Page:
Stress and Sleep – Part 1

So how are you sleeping nowadays? Need a little work perhaps?

Everyone needs their sleep, but for any business executive, sleep and renewal are important for two key reasons:
• To repair the physical wear and tear of a day of business.
• To “subconsciously process” the stressful events of the day, thus helping to reset our emotional “clocks” for the next day.

Sleep and Emotion:

Research has proven that REM (rapid eye movement or “dreaming”) sleep is crucial for the processing of stress. REM-deprived laboratory subjects are demonstrably less able to handle the normal stresses and strains of daily life.

They are much more likely to make mountains out of molehills. They are much more likely to over-react and to make poor decisions.

Along with a reasonable quality of sleep (i.e. at a dreaming level) we also need a reasonable quantity of sleep for optimal recovery.

Just how much is “enough” sleep is highly individualistic, but something in the range of five to eight hours is considered “normal” – that’s five to eight hours of sleep, not tossing and turning, and “horizontal worrying”.

Strategies for Better Sleep:

  1. Ensure that your room is DARK. Light is a switch that turns the brain on. You are just another energizer bunny battery pack!
  2. Cool rooms induce sleep more certainly than warm rooms, but a higher body temperature during sleep deepens sleep and increases the body’s production of melanin. (The more melanin you have, the better functioning is your Pineal gland, the more awake you are in the daytime and the deeper you sleep at night).
  3. If you exercise regularly, doing so after 4pm is likely to leave you physically “discharged” and so to induce sleep.
  4. Reduce or abstain from caffeinated products (tea, colas, aspirin, chocolate) for at least 4 hours before sleeping.
  5. Don’t drink liquids after 7pm. A walk to the toilet disturbs sleep patterns unnecessarily.
  6. Reduce or abstain from nicotine (powerful stimulant) after 7pm.
  7. Do not drink alcohol to induce sleep. While it can induce sleep, studies suggest it interferes with the duration of REM sleep. You may sleep 8 hours on a couple of scotches, but will wake feeling less refreshed than from non alcohol induced sleep.
  8. Generally it is not a good strategy to take medication designed to induce sleep. Like alcohol, these interfere with REM, and introduce tolerance and dependence issues you can do without. But there is an exception: Where the “habit” of sleeping for an extended period of time without interruption has been so badly eroded that a “re-boot” is required, it may be useful to use a short course (say 7 nights) of a light-dose sleeping assist to reestablish the habit. Then move off the medication (by progressively reducing the dose to nothing over the next week) to allow your system to find its own new rest pattern.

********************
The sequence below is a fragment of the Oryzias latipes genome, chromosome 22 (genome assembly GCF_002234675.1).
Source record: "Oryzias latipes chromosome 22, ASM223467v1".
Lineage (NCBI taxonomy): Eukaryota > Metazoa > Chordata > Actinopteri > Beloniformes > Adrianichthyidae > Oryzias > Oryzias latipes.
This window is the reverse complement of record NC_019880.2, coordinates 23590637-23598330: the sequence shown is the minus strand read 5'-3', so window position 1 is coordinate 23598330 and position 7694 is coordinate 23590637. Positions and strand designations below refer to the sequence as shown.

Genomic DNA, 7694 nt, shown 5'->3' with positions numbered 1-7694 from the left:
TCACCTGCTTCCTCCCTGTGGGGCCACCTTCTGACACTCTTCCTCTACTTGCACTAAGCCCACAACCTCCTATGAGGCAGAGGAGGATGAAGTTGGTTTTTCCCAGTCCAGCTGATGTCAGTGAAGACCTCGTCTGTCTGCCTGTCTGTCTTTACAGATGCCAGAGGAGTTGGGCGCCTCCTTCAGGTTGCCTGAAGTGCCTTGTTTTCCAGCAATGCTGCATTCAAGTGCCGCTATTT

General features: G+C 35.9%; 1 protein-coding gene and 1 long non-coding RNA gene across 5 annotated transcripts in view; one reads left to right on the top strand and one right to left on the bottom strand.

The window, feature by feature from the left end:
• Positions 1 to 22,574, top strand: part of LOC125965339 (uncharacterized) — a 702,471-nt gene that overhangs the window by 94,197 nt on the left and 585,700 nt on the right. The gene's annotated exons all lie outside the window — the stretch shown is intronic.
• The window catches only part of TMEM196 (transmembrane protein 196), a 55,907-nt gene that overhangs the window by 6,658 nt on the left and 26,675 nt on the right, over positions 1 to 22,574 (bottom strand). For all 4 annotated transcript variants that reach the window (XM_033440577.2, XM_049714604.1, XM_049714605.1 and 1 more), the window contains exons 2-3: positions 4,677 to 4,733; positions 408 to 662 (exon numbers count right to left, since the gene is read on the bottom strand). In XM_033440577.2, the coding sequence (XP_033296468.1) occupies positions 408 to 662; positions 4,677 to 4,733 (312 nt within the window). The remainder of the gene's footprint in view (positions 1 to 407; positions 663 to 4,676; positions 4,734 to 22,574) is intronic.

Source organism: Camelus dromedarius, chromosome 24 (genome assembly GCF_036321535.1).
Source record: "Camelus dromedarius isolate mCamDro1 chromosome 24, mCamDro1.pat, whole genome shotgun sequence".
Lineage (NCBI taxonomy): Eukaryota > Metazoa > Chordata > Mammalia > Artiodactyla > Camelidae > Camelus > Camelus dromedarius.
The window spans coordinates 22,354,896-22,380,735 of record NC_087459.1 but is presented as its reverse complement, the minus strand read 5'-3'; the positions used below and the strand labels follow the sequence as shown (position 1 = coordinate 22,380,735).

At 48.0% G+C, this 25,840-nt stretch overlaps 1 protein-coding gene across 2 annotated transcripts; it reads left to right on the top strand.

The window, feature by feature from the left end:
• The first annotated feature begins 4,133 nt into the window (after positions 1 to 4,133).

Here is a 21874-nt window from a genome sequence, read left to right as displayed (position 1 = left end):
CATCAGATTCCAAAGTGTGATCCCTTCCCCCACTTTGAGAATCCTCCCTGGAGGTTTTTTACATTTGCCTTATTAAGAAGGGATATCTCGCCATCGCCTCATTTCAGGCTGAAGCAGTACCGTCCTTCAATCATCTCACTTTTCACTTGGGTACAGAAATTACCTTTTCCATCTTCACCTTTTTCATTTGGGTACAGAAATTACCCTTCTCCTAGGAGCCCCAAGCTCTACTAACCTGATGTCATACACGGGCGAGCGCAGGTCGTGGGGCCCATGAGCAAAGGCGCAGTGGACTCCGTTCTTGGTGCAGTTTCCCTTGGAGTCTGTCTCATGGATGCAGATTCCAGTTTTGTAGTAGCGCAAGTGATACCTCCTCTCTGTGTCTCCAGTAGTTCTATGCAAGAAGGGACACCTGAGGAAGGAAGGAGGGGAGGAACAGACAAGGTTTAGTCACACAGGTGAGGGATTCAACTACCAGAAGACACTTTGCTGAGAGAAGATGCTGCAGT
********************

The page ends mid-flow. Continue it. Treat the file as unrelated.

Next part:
9. Establish a regular pattern of preparation for sleep, starting 15 minutes before you intend to lie down. Even if disrupted by travel, attempt to maintain the same actions and sequence whenever possible. Do this for a night or two and you’ll actually feel yourself beginning to become drowsy as you go through your motions.
  10. If you have chronic sleeping problems reserve your bed for ONLY sleep, so that you associate it with only this activity. Avoid writing letters, eating, or watching TV in bed.
  11. Turn your bedside clock around. This is especially helpful for clock watchers who worry so much about sleep they’ve missed, that they miss some more checking to see how much they have left! Cure: For 3 weeks, set a “mental alarm” to wake at the same time each day, and a physical alarm (smart phone or clock) somewhere out of sight, but within hearing. Don’t be surprised if, after a few nights, you begin to wake naturally, a minute or two before your alarm. You now have a new habit and a knack for waking when you want just by setting your brain to do that.
  12. If, after some period of time, you have not fallen asleep, get out of bed, go to another room, do not eat or drink, and do not watch TV, do “fun” things, and don’t do “work”. Read quietly, or meditate, and only go back to bed when sleepy.
  13. If you need to nap during the day, limit these to power naps of less than 20 minutes. This avoids the groggy hangover of a siesta, provides refreshment and avoids the risk of interfering with your regular sleep period.

So there you have it.

I think I’ll just take a little nap. See you next time.

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© Rich Kohler 2015. All rights reserved. For copies, please contact Rich at rich@rich-kohler.com.

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